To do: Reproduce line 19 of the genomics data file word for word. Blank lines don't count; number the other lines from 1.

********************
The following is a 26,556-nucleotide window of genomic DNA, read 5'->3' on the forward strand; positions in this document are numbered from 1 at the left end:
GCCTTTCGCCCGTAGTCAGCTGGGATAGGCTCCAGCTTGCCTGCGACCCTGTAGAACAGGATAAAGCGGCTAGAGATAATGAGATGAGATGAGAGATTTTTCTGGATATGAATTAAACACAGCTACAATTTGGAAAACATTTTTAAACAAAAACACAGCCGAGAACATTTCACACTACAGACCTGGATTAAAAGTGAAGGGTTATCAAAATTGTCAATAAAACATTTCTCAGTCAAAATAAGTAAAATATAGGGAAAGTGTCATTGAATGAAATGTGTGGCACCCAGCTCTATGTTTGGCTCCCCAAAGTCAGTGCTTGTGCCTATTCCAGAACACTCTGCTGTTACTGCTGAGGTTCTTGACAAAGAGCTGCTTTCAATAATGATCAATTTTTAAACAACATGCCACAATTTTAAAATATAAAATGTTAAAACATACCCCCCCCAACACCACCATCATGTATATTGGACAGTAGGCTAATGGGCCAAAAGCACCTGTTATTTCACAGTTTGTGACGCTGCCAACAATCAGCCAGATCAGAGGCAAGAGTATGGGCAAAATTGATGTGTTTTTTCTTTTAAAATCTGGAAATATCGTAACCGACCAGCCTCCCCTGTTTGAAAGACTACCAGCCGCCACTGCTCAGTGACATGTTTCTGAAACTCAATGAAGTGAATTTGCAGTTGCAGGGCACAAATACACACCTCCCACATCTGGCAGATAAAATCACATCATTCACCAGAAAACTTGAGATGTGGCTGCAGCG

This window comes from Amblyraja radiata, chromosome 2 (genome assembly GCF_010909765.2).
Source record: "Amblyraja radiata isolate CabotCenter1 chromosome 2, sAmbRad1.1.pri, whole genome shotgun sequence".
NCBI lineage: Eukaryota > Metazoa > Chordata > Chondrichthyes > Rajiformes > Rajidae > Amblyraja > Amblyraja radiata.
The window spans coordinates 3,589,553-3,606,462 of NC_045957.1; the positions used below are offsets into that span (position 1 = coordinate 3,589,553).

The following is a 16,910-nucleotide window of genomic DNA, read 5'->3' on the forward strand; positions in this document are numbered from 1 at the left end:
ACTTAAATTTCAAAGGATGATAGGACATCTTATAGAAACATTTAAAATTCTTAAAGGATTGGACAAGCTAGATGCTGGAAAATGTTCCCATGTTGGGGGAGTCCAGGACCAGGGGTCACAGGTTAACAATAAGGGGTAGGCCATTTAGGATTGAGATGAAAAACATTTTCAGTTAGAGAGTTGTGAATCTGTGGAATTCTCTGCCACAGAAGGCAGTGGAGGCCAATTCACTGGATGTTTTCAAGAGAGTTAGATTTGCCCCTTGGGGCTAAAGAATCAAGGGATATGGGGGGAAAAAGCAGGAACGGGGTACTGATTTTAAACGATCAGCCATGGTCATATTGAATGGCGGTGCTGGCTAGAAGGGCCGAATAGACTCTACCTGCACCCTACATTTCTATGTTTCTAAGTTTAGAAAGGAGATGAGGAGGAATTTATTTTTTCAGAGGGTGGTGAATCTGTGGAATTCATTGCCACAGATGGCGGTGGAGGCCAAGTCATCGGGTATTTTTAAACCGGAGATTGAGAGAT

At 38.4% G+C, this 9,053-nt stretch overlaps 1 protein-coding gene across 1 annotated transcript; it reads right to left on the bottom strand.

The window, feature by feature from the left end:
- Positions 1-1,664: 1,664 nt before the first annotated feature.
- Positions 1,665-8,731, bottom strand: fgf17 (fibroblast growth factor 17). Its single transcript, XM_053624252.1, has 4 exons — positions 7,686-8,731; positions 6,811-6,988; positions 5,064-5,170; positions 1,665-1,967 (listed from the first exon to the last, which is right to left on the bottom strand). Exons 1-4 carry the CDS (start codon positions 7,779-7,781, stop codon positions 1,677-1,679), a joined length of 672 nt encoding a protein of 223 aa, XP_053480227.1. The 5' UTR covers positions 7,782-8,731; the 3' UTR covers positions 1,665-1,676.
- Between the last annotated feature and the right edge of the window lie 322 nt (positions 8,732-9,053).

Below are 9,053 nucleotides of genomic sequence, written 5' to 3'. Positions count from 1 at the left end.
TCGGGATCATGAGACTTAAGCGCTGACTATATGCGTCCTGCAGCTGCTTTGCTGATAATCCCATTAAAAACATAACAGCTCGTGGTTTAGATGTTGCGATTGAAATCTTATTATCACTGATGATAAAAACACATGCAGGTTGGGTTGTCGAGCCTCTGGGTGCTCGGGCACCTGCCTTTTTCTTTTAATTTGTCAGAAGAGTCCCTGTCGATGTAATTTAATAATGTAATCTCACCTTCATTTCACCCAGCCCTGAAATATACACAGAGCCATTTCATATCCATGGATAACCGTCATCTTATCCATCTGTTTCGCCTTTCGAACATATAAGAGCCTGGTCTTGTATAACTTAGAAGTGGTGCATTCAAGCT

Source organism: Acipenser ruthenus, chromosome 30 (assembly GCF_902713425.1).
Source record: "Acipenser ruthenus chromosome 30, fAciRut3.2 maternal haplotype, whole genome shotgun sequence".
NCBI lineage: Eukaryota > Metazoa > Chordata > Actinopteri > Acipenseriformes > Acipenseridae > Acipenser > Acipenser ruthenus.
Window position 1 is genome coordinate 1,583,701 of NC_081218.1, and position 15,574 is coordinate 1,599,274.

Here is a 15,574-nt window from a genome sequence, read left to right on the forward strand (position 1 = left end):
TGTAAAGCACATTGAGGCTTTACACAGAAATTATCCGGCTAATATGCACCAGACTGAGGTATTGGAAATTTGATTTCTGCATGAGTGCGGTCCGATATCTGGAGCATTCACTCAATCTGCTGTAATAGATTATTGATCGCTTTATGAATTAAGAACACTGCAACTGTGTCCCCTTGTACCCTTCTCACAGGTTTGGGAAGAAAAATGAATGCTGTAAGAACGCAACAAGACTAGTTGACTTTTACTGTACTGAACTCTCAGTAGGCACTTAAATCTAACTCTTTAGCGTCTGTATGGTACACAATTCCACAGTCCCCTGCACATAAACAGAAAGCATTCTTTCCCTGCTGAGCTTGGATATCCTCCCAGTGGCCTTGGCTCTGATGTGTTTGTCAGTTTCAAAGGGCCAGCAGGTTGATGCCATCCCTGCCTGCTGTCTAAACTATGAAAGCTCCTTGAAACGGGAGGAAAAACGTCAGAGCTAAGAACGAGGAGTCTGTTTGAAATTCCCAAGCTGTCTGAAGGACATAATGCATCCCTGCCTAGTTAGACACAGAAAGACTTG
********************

Window position 1 is genome coordinate 1,583,701 of NC_081218.1, and position 15,574 is coordinate 1,599,274.